Wed, May 15, 2019 - Page 8 News List

Taiwan should not fund the PLA

By Tu Ho-ting 杜和庭

The French frigate Vendemiaire’s passage through the Taiwan Strait on April 6 sparked China’s acrimonious response, which indicated not only its expansive ambitions, but also a serious security concern to the region.

Chinese National Ministry of Defense spokesman Senior Colonel Ren Guoqiang (任國強) accused the vessel of “illegally entering Chinese waters” and canceled the ship’s participation in a naval parade to celebrate the Chinese navy’s 70th anniversary on April 23 in Qingdao.

It was the first time that China has referred to the Taiwan Strait with such strong sovereign and legal implications — revealing an intention to encompass the international waterway into its territorial or economic exclusive zone.

According to a Financial Times report, the French Ministry of Defense said that its navy had been transiting the Taiwan Strait at least once a year without incident or reaction from China. Obviously, China’s stern response was purposefully aimed to dramatize the passage and was in sharp contrast to its response when US warships sailed through the waterway.

The US sent two destroyers, the USS William P. Lawrence and the USS Stethem, though the Strait on April 28. It was the seventh time that US warships had sailed through the waters since July last year and the fourth this year — once every month.

When navigating the Strait from south to north, one of the US warships turned on its automatic identification system, which sends signals to other ships nearby to avoid collisions, to enable the public to track it on the Internet or through mobile applications.

The high-profile transit was unprecedented and the US’ message was clear.

The US Navy’s Seventh Fleet confirmed the passage the next day and said in a statement that “the ships’ transit through Taiwan Strait demonstrates the US commitment to a free and open Indo-Pacific.”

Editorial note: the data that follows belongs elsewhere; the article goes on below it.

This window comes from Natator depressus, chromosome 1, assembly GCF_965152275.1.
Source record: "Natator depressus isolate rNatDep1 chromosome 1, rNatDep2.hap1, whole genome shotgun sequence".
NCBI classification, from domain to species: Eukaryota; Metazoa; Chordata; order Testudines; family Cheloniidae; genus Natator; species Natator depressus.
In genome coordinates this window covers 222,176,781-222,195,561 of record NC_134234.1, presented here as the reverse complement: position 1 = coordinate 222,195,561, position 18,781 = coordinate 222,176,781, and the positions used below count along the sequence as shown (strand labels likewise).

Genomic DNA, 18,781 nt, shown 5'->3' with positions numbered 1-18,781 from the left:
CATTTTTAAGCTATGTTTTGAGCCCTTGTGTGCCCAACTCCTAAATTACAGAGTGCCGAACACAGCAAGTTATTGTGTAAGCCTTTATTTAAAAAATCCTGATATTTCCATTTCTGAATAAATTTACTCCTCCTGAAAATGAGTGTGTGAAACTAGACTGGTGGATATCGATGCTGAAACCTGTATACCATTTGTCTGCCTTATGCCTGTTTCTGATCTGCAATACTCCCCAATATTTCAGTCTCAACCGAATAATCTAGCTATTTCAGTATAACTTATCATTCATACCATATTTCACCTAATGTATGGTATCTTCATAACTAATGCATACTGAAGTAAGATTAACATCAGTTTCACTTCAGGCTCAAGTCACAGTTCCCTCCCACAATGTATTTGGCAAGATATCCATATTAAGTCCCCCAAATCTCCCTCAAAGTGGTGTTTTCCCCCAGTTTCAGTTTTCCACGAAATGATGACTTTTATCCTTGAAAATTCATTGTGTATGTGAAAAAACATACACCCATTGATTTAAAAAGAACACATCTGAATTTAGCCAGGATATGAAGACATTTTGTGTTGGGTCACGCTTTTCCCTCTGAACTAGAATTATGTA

For the US, it was a part of its freedom of navigation operations to ensure free passage through the the waterway as allowed by international law.

Rather than the intimidating rhetoric Beijing used against France, Chinese Ministry of Foreign Affairs spokesman Geng Shuang (耿爽) said that China had paid close attention to the US passage and expressed its concerns to the US. Similar mantras had been repeated in the previous months when US warships transited the Strait.

For example, on Feb. 24, a Chinese foreign ministry spokesman said that “we are firmly opposed to the US’ provocative acts, which neither keep the peace and stability of Taiwan Strait nor help the development the China-US relations.”

China’s toned-down response to the determined US posture clearly reveals its bullying and aggressive nature. Showing weakness to China only emboldens its ambitions and risks further dangers.

Nevertheless, Chinese military threats are daunting and relentlessly increasing.

The Pentagon in its latest China Military Power report said that “Taiwan persistently remains the PLA’s [the Chinese People’s Liberation Army] ‘strategic direction’” and “China has an array of options for a Taiwan campaign, ranging from an air and maritime blockade to a full-scale amphibious invasion to seize and occupy some or all of Taiwan or its offshore islands.”

With these military options, Beijing’s key goals range from demonstrating its readiness to use force or taking punitive actions against Taiwan, to forcing Taiwan into capitulating to unification or unification dialogue, the report said.

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